Throughout 2018 and 2019, a group of astronomers stared at a black hole some 10,000 light years away from Earth. This black hole, part of a binary system dubbed MAXI J1820+070 and situated within the Milky Way, is about 8 times the mass of the Sun. It's companion star, meanwhile, measures about half the mass of the Sun.
The reason for their interest was what alerted them to the binary system's existence in the first place: A sudden blast of light in July of 2018 which caught the astronomers by surprise. They caught a startling glimpse of two hot, gas jets, bursting forth from the black hole at 80 percent the speed of light. The jets' sheer energy created a hypnotic cosmic flare, and further fueled our fascination with these strange cosmic bodies.
The bursts are apparent in a series of four observations by NASA's Chandra X-ray Observatory. From these data, the astronomers were able to detect the jets as they burst from the black hole, shooting away from its center, and slamming straight into surrounding matter.
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The full description of the jets appeared in Astrophysical Journal Letters earlier this year.
The jets are pointed in opposite directions, moving away from the black hole toward the north and the south.
Due to their positioning, the jet outburst created a speedy optical illusion.
From our perspective on Earth, it appears as though the northern jet is moving at 60 percent the speed of light, while the southern one is traveling at 160 percent of light speed.
“Just how fast are the jets of material moving away from the black hole? From Earth’s perspective, it looks as if the northern jet is moving at 60 percent the speed of light, while the southern one is traveling at an impossible-sounding 160 percent of light speed,” study co-author Mathilde Espinasse and her colleagues said in a statement.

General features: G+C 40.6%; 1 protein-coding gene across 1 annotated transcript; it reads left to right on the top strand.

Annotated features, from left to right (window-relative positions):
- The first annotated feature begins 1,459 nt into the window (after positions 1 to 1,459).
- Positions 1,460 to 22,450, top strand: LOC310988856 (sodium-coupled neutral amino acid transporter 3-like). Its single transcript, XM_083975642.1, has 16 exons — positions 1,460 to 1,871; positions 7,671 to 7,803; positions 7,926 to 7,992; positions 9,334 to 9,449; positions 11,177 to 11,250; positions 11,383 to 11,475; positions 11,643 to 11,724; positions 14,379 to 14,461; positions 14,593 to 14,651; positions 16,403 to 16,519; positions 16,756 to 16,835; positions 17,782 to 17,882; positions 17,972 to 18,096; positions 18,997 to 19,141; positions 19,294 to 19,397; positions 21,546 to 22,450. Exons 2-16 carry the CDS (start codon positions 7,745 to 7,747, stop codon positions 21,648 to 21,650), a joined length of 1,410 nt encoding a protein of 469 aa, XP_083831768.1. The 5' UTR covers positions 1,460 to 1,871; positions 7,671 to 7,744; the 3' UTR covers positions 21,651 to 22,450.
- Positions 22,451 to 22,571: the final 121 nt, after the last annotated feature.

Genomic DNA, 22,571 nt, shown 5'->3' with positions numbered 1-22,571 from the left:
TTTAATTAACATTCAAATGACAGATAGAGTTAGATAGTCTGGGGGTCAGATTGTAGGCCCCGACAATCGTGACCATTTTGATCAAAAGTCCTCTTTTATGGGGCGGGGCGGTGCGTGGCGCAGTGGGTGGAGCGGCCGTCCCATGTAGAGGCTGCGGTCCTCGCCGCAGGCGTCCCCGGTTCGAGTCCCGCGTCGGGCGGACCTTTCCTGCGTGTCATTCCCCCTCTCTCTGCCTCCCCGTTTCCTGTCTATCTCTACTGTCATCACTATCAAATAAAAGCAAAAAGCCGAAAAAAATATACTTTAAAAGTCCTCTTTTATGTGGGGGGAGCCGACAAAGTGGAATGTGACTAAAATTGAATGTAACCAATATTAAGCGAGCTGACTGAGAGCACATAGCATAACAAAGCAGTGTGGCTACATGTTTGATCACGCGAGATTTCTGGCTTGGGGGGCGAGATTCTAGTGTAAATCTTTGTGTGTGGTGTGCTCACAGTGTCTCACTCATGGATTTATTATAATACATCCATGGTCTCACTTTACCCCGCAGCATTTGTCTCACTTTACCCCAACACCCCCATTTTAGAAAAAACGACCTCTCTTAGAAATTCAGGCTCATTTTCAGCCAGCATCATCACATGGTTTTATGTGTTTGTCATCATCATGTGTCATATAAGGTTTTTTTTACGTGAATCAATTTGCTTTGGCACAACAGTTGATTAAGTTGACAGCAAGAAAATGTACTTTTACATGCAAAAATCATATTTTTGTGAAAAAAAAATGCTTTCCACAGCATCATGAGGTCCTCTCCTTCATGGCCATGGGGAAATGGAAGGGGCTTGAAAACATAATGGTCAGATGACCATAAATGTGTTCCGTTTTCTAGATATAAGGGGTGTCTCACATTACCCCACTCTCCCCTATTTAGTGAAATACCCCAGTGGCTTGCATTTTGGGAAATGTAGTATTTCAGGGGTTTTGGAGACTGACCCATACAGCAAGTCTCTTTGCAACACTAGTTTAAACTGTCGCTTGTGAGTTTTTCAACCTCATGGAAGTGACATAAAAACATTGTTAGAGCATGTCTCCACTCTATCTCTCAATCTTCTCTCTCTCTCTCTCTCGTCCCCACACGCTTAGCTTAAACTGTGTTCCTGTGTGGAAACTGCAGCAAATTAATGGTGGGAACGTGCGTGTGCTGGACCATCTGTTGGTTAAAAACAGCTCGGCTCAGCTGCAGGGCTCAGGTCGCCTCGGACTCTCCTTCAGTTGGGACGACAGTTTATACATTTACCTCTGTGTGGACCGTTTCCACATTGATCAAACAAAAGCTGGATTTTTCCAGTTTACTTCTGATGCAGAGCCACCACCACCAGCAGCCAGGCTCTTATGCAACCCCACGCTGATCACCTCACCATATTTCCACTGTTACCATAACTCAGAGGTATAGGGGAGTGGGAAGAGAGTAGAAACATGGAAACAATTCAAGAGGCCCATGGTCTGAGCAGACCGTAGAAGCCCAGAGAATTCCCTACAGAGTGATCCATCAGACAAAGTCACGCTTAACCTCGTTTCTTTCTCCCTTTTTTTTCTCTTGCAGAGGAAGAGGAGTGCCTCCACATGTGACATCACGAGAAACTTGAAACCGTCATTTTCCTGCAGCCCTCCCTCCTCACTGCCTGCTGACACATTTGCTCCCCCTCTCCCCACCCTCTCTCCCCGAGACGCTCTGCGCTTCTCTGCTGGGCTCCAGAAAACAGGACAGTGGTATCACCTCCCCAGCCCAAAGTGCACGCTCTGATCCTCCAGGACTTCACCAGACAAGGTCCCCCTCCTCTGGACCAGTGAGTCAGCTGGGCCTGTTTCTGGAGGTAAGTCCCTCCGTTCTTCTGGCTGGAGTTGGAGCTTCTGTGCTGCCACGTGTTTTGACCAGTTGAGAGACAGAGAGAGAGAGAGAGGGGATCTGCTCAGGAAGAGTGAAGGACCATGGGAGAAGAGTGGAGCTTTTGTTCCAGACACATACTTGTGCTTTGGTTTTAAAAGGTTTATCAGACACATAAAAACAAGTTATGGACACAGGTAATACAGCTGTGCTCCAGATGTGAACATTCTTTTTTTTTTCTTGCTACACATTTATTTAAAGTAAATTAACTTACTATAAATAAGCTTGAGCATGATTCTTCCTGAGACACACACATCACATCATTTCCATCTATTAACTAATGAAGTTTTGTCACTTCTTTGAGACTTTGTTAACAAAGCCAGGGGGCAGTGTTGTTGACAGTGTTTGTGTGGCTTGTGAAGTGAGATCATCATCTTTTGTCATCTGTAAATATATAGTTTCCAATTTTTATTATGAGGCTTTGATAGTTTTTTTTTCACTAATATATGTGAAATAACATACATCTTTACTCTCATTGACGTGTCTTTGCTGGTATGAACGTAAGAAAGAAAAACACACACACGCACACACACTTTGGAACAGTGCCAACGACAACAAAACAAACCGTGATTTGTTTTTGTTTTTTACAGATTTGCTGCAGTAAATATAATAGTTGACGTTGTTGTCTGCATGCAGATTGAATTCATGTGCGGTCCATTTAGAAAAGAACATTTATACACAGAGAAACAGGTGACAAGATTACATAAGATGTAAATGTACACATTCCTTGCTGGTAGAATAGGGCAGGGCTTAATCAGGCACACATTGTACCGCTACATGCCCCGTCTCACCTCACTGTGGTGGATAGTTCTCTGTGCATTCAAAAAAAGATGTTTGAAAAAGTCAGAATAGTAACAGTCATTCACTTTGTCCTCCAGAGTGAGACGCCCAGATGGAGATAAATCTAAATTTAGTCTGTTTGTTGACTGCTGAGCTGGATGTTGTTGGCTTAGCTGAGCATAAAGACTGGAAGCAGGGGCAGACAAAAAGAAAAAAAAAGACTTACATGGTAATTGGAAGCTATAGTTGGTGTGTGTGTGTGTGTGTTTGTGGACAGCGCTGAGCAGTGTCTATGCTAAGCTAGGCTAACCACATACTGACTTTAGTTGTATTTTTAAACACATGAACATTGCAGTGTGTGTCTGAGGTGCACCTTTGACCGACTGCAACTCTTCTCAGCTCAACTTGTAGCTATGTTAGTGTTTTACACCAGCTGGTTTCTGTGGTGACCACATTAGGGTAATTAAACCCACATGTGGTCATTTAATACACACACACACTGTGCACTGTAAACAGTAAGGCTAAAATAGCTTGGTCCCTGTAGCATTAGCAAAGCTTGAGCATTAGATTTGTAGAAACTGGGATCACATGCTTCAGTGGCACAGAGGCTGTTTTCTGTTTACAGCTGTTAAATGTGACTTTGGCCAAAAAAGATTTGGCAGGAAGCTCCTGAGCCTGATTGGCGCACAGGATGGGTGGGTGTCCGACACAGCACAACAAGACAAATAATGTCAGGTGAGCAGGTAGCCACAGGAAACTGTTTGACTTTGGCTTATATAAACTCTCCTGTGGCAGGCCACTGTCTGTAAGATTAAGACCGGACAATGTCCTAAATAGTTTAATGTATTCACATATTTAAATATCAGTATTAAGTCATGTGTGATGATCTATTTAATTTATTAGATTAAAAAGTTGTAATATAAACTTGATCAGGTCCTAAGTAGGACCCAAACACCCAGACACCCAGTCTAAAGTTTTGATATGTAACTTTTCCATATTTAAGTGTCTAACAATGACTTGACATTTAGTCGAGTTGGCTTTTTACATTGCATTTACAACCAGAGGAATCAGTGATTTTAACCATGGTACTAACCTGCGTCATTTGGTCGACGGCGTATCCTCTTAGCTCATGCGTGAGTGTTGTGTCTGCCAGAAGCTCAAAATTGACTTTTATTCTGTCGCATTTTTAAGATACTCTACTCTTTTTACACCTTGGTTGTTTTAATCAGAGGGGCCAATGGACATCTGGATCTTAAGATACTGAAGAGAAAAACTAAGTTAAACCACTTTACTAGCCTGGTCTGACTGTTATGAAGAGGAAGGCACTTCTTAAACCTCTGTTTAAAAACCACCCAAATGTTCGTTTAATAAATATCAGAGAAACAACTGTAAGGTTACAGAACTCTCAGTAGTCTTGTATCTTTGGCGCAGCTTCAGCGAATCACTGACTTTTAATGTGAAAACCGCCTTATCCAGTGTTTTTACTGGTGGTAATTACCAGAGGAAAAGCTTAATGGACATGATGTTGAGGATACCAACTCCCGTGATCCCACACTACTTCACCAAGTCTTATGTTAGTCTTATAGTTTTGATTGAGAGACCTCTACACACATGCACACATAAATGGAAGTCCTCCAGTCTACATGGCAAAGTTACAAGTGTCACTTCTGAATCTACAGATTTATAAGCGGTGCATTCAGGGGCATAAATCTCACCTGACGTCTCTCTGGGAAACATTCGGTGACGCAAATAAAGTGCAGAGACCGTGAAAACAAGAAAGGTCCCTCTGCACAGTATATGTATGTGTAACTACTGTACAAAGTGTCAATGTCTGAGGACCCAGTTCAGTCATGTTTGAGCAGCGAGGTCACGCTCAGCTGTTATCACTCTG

The speed of light is defined as 186,282 miles per second, and nothing can travel as fast as, and no faster than, the speed of light. If an object were to travel at the speed of light, its mass would need to be infinite.
Rather, the southern jet is pointed in our direction, and if something travels towards us close enough to the speed of light along a trajectory following our line of sight, then it gives the illusion that it is traveling faster than the speed of light.
“This is an example of superluminal motion, a phenomenon that occurs when something travels towards us near the speed of light, along a direction close to our line of sight," the researchers said.
“This means the object travels almost as quickly towards us as the light it generates, giving the illusion that the jet’s motion is more rapid than the speed of light. In the case of MAXI J1820+070, the southern jet is pointing towards us and the northern jet is pointing away from us, so the southern jet appears to be moving faster than the northern one.”
But in reality, the velocity of both jets is actually around 80 percent of the speed of light, the researchers found.
So while it may not have broken the very foundation of physics, the black hole outburst still made for a cool visualization of matter traveling at a high speed.
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